After a professor's presentation on stereotyping made at a parents' weekend at Stanford University, I considered the impact or burden of stereotypes in my worklife and what might happen when we free people from labels and assumptions and from their own inhibitions. The professor used stereotypes related to girls and math and black athletes and strategy. What are young girls capable of in math? For example girls of equal standing in math with boys take tests and perform worse when they are told that the test measures their math aptitude. Then when the next group of girls are told the test is "just for fun", they do equally as well as the boys. What happens to young black athletes and white athletes who try golf for the first time? When told that it is a game of strategy, the whites do better? When told it is a test of athletic skill, the black athletes achieve the lowest scores
The limits imposed by stereotyping and the burden of extra weight is not all about what society lays on the individual but also about the individual's weight of perception about themselves. How can we help people help themselves? How can we help to create an environment that supports a competitive edge. How do we use Bill Bowerman's approach that is both the soul of the athlete and the equipment the school provides?
Developing the Whole team
Much of what I have seen companies do seems natural enough. Start at the top: hire good advisors to develop programs and train managers about diversity concepts. Done all that at Nike. So the weight lifts some from the company's work at the top. In our metaphor, I would call this external work. Lighten the shoes.
But there is another, complementary approach that I believe must also be cultivated and that is bottom up work. This is one on one with the people bearing the weight. This is the work we are starting to do at Nike and I am proud to say that we are doing this within our group of networks. These are groups within Nike that may be as large as 200 or 300 and are made up of Asian Americans, African Americans, Native Americans, Disabled Employees, GLBT employees and Latino/as.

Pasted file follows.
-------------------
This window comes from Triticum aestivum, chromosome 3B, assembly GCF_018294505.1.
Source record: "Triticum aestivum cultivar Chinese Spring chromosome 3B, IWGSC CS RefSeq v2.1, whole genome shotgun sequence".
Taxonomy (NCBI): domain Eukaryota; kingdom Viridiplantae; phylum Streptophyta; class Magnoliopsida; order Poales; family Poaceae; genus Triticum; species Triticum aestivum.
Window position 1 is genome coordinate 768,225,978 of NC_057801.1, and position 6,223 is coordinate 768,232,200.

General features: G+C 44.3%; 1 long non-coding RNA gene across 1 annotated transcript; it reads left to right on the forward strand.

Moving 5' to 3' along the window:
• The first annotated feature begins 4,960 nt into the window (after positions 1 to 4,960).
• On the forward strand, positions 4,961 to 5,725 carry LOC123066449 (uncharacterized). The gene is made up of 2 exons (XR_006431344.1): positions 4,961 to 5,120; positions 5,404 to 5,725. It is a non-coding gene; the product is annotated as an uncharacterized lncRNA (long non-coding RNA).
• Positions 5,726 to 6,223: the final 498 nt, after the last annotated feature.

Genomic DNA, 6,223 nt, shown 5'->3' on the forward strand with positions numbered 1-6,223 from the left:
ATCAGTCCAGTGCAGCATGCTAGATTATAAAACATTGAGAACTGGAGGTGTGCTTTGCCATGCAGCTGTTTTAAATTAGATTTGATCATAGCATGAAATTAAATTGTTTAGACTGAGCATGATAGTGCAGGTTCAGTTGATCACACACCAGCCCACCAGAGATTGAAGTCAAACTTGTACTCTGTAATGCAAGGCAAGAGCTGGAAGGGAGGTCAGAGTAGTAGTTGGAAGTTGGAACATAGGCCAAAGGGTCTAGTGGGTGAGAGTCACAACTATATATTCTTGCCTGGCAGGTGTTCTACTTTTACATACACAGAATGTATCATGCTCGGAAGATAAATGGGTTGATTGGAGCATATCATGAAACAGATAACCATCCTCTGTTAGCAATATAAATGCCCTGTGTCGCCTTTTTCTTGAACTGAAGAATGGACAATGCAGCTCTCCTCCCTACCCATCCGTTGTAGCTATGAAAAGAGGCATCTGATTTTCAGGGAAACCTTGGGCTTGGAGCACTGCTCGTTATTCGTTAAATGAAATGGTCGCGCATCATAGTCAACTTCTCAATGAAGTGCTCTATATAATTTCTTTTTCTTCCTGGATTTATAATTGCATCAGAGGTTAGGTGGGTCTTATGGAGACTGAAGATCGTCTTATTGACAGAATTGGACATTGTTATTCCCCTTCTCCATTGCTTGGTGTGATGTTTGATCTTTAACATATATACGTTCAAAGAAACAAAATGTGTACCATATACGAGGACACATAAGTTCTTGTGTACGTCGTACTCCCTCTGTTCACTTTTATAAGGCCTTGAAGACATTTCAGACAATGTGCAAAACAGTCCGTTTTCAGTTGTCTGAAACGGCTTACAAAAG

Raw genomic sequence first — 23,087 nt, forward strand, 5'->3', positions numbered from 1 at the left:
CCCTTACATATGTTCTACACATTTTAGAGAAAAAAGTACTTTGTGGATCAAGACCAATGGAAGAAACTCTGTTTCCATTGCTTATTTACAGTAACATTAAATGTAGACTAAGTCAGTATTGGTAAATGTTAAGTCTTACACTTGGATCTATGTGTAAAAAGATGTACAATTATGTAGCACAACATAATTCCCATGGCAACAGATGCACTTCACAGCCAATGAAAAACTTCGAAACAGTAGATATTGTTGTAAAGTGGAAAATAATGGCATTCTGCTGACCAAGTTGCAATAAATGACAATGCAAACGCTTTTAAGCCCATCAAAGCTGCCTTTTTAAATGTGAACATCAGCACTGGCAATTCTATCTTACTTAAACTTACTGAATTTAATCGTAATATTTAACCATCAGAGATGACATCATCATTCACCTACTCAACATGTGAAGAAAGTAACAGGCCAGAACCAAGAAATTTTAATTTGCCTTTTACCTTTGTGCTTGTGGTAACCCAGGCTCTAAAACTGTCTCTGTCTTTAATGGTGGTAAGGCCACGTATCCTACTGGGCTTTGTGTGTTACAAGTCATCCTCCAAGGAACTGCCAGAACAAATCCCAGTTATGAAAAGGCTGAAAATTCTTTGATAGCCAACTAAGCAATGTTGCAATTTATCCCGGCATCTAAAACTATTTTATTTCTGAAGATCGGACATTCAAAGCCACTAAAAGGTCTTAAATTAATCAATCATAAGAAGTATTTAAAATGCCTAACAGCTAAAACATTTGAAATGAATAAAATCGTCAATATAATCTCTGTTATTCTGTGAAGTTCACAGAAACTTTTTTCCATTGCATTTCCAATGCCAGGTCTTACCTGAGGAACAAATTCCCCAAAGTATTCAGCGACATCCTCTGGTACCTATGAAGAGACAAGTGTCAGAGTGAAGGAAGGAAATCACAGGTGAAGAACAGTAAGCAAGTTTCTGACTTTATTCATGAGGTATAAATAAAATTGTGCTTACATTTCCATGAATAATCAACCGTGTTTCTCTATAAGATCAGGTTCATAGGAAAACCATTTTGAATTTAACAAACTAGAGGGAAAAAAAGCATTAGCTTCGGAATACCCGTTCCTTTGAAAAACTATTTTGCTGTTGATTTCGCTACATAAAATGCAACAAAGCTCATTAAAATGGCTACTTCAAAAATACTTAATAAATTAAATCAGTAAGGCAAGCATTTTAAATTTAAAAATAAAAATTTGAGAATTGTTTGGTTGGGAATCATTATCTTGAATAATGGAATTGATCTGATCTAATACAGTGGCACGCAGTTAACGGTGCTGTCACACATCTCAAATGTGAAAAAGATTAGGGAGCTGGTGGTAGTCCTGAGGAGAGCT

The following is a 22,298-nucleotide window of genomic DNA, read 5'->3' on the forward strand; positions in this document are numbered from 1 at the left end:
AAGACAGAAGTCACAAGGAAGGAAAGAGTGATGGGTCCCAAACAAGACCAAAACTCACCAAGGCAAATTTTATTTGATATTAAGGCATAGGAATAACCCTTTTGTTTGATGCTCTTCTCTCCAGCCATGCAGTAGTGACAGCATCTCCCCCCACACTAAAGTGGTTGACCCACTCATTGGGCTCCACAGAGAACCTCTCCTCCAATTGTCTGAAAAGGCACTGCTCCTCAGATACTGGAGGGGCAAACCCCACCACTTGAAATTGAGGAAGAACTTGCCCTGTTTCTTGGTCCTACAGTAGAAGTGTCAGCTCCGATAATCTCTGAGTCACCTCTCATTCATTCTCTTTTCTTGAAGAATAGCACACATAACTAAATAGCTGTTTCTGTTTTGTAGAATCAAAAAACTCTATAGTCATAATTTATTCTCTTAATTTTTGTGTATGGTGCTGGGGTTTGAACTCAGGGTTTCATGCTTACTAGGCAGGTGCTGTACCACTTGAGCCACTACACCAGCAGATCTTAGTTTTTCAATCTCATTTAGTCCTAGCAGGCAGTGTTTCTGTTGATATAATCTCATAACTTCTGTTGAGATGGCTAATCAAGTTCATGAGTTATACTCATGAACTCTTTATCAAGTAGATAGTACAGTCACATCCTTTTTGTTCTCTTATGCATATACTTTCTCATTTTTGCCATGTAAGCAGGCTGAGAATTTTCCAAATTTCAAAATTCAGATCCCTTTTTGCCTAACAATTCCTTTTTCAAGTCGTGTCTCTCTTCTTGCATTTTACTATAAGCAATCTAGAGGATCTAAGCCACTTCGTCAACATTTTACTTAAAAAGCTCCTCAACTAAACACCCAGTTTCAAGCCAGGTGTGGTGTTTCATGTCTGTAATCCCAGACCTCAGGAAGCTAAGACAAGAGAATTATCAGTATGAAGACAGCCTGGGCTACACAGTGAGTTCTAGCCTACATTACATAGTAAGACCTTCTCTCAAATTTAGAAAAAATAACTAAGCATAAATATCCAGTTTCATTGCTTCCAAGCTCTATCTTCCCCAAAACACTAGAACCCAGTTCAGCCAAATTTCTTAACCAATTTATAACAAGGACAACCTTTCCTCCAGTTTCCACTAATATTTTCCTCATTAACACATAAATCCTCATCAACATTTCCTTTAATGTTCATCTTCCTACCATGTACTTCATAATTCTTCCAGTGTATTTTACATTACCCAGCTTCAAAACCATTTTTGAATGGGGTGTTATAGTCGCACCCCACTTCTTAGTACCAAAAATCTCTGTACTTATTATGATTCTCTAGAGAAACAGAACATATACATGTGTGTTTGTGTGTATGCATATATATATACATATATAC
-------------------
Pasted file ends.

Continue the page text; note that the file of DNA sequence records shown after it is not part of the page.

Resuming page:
I sit on the council of representatives from each of these six employee networks that we believe represents our diverse population. We are using the company's current programs for teaching self development and leadership skills, which have been limited to upper band level employees and opening them to lower band members through these networks. Example: A Next Step program (leadership) is being done with a focus on network members and dropping down a band level. Managing Personal Growth (self direction) is another example.
These programs create access by introducing members of the diverse community to current and future leaders in the company and by teaching network members more about the tools needed to succeed. Something like taking dance lessons as a kid: we had to meet some girls, had to shake hands and talk to some adult community leaders and may never have gotten back to the dance floor, but we knew we could. This created a little bit of self-confidence to store in the back of your mind for when you needed it.
In combination with the company diversity training, we believe that this bottom up leadership and self-help training, the internal work, will lead to faster reduction of the weight that we have talked about. We want to help people see the path to the next level…to the top. It's really about opening doors, isn't it. And then it's about not getting blown away by the first door that closes or the first detour that pushed your way. And once a door is opened, chances go up for others to follow. Whether that is people inside Nike or people of diverse backgrounds that work on the outside for Nike.
At Nike Success has to be a team effort and for us, that means a diverse team. We know that a diverse internal team makes sense. We serve a diverse population internally. We do business internationally. We need to be able to relate and think like people who are different than the people who grew up in small towns in eastern Oregon.
To build that kind of team starts with leadership that has some flexibility, awareness and commitment. We need to coach like Bill with a commitment to reducing the weight so as to increase the momentum towards success. If we can't promise everyone an equal competitive advantage, what meaningful promise can we make?
And this doesn't stop with our internal Nike legal team. As we get more diverse internally, our outside legal providers also start to look more diverse. Our diverse internal team makes choices that reflect our own diversity. We have learned from Bill. We can help lift the weight from those like many of you who practice in private law firms. We can be the interface and ask for more opportunity for diversity in legal service to corporate America.